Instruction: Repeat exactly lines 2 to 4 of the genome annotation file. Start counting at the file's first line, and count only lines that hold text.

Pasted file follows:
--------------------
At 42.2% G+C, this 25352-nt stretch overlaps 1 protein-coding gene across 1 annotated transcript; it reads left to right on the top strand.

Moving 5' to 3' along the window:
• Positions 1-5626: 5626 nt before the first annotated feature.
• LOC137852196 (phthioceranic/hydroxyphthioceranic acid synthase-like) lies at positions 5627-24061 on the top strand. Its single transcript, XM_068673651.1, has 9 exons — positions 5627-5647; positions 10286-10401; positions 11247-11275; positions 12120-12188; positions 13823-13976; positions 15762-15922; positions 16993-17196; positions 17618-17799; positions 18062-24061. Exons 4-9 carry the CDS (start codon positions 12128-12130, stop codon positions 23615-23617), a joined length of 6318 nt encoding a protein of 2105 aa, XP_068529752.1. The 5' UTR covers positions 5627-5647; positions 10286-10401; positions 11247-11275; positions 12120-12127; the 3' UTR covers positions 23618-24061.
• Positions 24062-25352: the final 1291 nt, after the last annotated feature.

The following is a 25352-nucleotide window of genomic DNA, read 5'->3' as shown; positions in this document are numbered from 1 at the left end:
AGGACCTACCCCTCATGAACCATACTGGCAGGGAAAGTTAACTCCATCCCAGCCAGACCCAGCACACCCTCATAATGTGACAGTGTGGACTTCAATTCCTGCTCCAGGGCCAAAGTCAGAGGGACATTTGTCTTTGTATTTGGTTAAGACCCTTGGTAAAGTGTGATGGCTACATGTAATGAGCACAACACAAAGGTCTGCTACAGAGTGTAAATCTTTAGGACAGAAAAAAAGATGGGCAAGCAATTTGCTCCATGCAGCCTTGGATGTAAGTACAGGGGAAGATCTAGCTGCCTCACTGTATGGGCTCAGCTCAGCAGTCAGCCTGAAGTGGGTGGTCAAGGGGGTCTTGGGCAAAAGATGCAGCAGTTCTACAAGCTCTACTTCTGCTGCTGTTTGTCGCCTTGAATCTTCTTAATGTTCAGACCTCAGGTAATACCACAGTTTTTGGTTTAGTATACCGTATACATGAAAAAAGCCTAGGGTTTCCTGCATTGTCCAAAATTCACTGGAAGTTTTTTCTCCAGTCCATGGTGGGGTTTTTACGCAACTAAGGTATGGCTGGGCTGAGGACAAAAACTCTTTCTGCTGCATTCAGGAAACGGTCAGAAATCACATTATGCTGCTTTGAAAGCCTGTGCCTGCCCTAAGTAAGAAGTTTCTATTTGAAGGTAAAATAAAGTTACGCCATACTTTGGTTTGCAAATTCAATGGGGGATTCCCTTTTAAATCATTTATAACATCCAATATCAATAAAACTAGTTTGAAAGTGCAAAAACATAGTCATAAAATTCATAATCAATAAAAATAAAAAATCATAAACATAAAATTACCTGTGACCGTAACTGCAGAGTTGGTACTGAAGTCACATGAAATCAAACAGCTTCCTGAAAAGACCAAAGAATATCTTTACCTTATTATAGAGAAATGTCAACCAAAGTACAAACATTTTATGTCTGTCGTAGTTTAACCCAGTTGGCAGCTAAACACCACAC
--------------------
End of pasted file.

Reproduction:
Moving 5' to 3' along the window:
• Positions 1-5626: 5626 nt before the first annotated feature.
• LOC137852196 (phthioceranic/hydroxyphthioceranic acid synthase-like) lies at positions 5627-24061 on the top strand. Its single transcript, XM_068673651.1, has 9 exons — positions 5627-5647; positions 10286-10401; positions 11247-11275; positions 12120-12188; positions 13823-13976; positions 15762-15922; positions 16993-17196; positions 17618-17799; positions 18062-24061. Exons 4-9 carry the CDS (start codon positions 12128-12130, stop codon positions 23615-23617), a joined length of 6318 nt encoding a protein of 2105 aa, XP_068529752.1. The 5' UTR covers positions 5627-5647; positions 10286-10401; positions 11247-11275; positions 12120-12127; the 3' UTR covers positions 23618-24061.